Imagine Magazine - Johns Hopkins - November/December 2012 - (Page 38)

off the shelf The Elegance of the Hedgehog by Muriel barbery review by Hannah overstreet Paloma is a 12-year-old genius, but she has learned to hide her intelligence well. Believing that most people would never be able to understand her, she is content to simply observe the people around her—people like her often-mistaken french teacher, her opinionated and overconfident older sister, or her well-off yet discontented parents. through these observations, she comes to the conclusion that life is meaningless and therefore not worth living. she decides to commit suicide on her 13th birthday and devises a plan to do so in the most painless way possible, reasoning that there would be no point in death as a release from suffering if suffering is involved. While Paloma is reasonably sure that she wants to escape a world in which wealth and status are prized over knowledge, she nonetheless decides to keep a record of beautiful things in the world that might give her a reason to stick around. this she does in two journals: one for profound thoughts and the other for beautiful things in the physical world. these records make up about half of the novel. the other half of the book is narrated by renée, the apparently ordinary but secretly cultured concierge who lives downstairs. though she is only an uneducated member of the lower class, in private she enjoys classic films, russian novels, and exotic foods, all of which she carefully hides from the apartment’s rich tenants. her chapters, written from a more mature perspective than Paloma’s, muse on art, philosophy, and the modern social class system. the seemingly strange title becomes clear once these remarkable characters are introduced, for both characters are rather like hedgehogs; they appear quite prickly and even commonplace, yet they are also both highly cultured and extraordinarily gifted. this theme of hidden personality is the central focus of the book. though the novel reads more like a collection of short essays than a narrative, it is not entirely without a plot. during the latter half of the book, an eccentric Japanese gentleman named ozu moves into the recently vacated apartment below Paloma’s. due to his foreign appearance and unusual behavior, he attracts a lot of attention from the more socially conforming residents. renée and Paloma, however, are both greatly interested in Japanese culture and quickly befriend him. this mutual friendship brings them together for the first time, and they realize that perhaps they are not alone in pretending to be something less than they are. the book comes abruptly to a surprising and poignant conclusion that nicely ties together the novel’s themes of modern social barriers, art, and the meaning of life. While these subjects may sound a little pretentious, Barbery does an excellent job of making her characters easily relatable and adding a little humor to such heavy topics. While some of the more complex philosophical ideas of the book do more to distract from the plot than to add to it, the book as a whole was an interesting and challenging read. The Elegance of the Hedgehog is perhaps not an especially exciting book, but it is certainly a very thought-provoking one. Hannah Overstreet, 14, is a sophomore at anderson Preparatory academy in indiana, where she participates in the school show choir and robotics team. she has a green belt in taekwondo and has played the piano for nine years. she likes books, physics, and musicals and is considering a career in museum curation. Also recommended Winter’s Tale by Mark Helprin Winter’s Tale tells the story of Peter Lake, a burglar in new York who falls in love with the person he planned to rob. With elegant descriptions, helprin paints new York City in a beautiful light, changing anyone’s view of new York. Winter’s Tale is a unique fantasy with deep existential concepts and ideas embedded within. the engaging plot serves as a discourse on reality and existence. not a single page is dull, and it will really change the way one looks at the world. —norman greenberg, 16, nY Jane Eyre by Charlotte bronte orphaned at a young age, Jane eyre is raised by her heartless aunt and endures years of cruelty and loneliness. maturing into an independent and spirited rebel, Jane takes a position as governess and falls for her sardonic employer, rochester. despite their love, his grave secret forces her to make a decision. Will she abandon all to be with him, despite the terrible consequences? a powerful novel of a woman’s search for freedom, Jane Eyre is a masterpiece that will shock and intrigue you. —Ellen Freebern, 16, oH 38 imagine nov/dec 2012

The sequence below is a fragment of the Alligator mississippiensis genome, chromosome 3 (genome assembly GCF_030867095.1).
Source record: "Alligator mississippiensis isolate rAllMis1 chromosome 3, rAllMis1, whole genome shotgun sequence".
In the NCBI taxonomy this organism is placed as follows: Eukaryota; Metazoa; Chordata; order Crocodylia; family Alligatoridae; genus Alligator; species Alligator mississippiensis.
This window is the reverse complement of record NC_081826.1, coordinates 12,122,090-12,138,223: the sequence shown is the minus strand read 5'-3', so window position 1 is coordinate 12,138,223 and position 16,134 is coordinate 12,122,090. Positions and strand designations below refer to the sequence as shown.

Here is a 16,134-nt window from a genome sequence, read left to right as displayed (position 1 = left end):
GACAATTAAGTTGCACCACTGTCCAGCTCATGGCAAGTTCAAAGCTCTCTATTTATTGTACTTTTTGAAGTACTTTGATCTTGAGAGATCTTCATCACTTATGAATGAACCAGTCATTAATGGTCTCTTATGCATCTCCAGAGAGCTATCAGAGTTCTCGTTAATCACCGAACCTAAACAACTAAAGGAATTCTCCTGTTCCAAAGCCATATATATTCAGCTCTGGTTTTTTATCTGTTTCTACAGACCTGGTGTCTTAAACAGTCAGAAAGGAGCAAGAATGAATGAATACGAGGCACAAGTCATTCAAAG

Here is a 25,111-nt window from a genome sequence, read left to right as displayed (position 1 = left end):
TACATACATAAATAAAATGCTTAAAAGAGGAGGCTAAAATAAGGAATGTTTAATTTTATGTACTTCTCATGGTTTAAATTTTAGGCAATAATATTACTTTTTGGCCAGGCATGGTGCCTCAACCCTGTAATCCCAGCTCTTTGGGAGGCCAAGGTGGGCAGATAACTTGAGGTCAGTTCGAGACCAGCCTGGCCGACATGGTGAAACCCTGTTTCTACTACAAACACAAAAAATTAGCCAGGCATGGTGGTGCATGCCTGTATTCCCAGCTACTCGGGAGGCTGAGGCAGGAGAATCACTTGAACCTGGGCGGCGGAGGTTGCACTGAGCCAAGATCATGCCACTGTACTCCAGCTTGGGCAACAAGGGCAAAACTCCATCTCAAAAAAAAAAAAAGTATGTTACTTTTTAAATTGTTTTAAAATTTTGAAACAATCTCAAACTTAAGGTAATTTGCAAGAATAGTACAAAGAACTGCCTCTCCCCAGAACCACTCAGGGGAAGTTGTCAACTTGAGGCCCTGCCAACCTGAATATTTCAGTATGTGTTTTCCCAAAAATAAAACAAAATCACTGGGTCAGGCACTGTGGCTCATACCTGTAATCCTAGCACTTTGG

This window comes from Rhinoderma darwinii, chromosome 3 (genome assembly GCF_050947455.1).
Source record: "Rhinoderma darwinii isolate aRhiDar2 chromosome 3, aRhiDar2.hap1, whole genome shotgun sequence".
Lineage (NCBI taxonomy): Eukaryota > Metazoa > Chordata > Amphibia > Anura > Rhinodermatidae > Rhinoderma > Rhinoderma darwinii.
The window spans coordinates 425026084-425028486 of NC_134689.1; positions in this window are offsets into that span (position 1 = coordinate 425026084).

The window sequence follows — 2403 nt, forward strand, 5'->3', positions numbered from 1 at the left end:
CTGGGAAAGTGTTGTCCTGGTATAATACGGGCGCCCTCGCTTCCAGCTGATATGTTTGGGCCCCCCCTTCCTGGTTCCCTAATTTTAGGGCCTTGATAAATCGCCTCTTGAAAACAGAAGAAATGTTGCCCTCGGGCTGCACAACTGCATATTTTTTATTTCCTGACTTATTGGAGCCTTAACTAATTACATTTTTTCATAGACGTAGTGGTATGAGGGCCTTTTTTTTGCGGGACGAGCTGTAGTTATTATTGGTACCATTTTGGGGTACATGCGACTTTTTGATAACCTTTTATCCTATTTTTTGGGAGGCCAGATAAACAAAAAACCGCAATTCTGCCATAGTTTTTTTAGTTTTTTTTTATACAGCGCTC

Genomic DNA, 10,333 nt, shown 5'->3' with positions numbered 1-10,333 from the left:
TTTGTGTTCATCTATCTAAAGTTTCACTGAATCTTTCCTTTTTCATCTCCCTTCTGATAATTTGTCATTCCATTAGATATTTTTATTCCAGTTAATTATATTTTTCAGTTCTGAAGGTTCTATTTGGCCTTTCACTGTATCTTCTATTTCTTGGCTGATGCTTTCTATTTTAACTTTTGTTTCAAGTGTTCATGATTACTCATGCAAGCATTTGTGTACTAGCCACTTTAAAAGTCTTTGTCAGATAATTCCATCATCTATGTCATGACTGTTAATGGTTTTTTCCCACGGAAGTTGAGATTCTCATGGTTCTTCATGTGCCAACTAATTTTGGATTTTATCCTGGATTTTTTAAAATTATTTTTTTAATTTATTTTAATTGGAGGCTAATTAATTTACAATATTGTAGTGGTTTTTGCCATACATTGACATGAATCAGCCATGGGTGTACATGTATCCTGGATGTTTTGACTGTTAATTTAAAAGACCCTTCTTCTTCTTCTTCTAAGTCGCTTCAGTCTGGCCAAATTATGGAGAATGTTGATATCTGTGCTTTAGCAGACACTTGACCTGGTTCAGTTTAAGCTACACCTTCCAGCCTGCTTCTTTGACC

Table of Contents for the Digital Edition of Imagine Magazine - Johns Hopkins - November/December 2012

Imagine Magazine - Johns Hopkins - November/december 2012
Big Picture
In My Own Words
Well of Dreams
Making History Personal
A World Full of Stories
The Month of Writing Dangerously
Japan Adventures
Storytelling 2.0
On the Frontline of Digital Journalism
Once Upon a Summer
Awakening the Storyteller
Selected Opportunities & Resources
On the Doorstep of Discovery
When You’re Ready to Do Research
Off the Shelf
Word Wise
Exploring Career Options
One Step Ahead
Planning Ahead for College
Students Review
Mark Your Calendar
Knossos Games

Imagine Magazine - Johns Hopkins - November/December 2012